Available resolutions are:
  • 8MP (4:3)
  • 5MP (4:3)
  • 3.1MP (4:3)
  • 7.2MP (16:9)
  • 2.1MP (16:9)
  • 0.9MP (16:9)
However, as we’ve said, this is a basic sensor. Photos taken by the Core Next look washed up, with low details and high levels of noise, but to be frank, you get what you pay for! Of course, this device supports video recording. Video resolution is 720p HD, and videos have terrible quality, with a lot of duplicated frames and very washed up colors. Next to HD 720p videos, also available are:
  • SD 480p (640 x 480 pixels)
  • CIF (352 x 288 pixels)

The front facing camera has the resolution of 2MP, and things here are a little bit better, but nothing too much. Details are ok, but lots of noise and washed up colors ruin the general impression. The front facing camera doesn’t support HDR. Videos taken by the front facing camera are also very dark and with lots of noise, we don’t recommend taking videos with this camera! It is recording only in VGA resolution.


NOA Core Next is a DualSIM device which makes it very practical. Next to the DualSIM tray there is, as we’ve already set, a microSD card slot. MicroUSB v2.0 cable is used to charging and data transfer. The 3.5mm headphone port is located on the top of the device. The Core Next does not support 4G networks.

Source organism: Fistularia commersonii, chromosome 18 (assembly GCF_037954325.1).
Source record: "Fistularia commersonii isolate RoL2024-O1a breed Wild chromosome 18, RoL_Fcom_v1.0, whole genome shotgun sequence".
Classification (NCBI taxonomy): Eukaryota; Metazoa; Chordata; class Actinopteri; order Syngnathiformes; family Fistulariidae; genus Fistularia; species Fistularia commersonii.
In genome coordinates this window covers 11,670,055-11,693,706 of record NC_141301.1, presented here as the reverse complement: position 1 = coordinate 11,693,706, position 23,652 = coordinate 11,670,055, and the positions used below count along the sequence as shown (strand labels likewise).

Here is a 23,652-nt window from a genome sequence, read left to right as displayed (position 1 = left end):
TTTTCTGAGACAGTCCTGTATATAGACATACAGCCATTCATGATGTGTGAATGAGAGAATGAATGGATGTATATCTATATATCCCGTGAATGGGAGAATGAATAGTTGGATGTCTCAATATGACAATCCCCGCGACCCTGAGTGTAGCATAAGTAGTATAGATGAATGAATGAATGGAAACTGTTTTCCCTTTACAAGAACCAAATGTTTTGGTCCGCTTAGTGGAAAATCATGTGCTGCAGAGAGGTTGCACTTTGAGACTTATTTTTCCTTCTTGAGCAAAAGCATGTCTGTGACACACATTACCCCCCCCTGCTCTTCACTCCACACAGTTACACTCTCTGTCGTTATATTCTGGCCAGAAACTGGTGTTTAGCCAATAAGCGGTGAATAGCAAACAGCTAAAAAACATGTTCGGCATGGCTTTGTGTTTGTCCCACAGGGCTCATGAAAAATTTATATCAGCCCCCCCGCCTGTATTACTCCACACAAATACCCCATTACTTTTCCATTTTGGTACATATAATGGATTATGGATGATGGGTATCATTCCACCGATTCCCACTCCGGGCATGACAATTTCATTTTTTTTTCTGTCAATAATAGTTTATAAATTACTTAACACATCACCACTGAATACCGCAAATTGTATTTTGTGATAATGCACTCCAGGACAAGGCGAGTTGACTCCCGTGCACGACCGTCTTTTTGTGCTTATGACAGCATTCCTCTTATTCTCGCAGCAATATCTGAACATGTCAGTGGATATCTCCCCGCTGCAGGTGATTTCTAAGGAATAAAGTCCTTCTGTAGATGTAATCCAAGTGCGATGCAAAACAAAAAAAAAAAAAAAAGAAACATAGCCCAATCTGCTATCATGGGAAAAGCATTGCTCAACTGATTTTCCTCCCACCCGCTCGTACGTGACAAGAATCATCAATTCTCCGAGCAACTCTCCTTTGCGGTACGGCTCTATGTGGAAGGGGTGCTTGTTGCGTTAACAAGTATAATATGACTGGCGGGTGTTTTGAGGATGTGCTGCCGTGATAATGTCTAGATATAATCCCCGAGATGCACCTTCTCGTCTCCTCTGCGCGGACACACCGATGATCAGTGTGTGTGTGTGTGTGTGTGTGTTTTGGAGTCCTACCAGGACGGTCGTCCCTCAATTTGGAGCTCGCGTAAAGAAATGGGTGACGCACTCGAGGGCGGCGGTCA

The list of wireless connections containts:
  • WiFi
  • A-GPS
  • Bluetooth v3.0
Supported 2G and 3G frequencies are:
  • 2G: 850 / 900 / 1800 / 1900 MHz
  • 3G: 900 / 2100 MHz
Maximum download speeds in 3G networks, in maximum, go up to 21Mbps, while the maximum upload speeds go up to 5.76Mbps.


This device is powered by a removable Lithium-Ion with the capacity of 2300 mAh. This device charges through a microSD port, and of course – it doesn’t have fast charging. A full charge will take around 2 hours and 30 minutes. One full charge will bring you about 300 hours of stand-by time.


Final words

After several days spent with the NOA Core Next, it left us with a lot of different impressions. We won’t give it the best budge device award, and most definitely we won’t say it is a good buy for the money. We liked the pretty spacious display which had a potential to turn the Core Next into an interesting device if it only had a bit better GP, so this device is only remain a good option for business users (DualSIM) which don’t expect too much out of a phone – just a couple of emails here, and checking social networks.

Advantages and disadvantages

Reasons for and against it

Spacious display
DualSIM + microSD card slot
Pretty clean software
Interesting design
Mediocre cameras
Too little internal storage memory
Weak chipset although on par with the price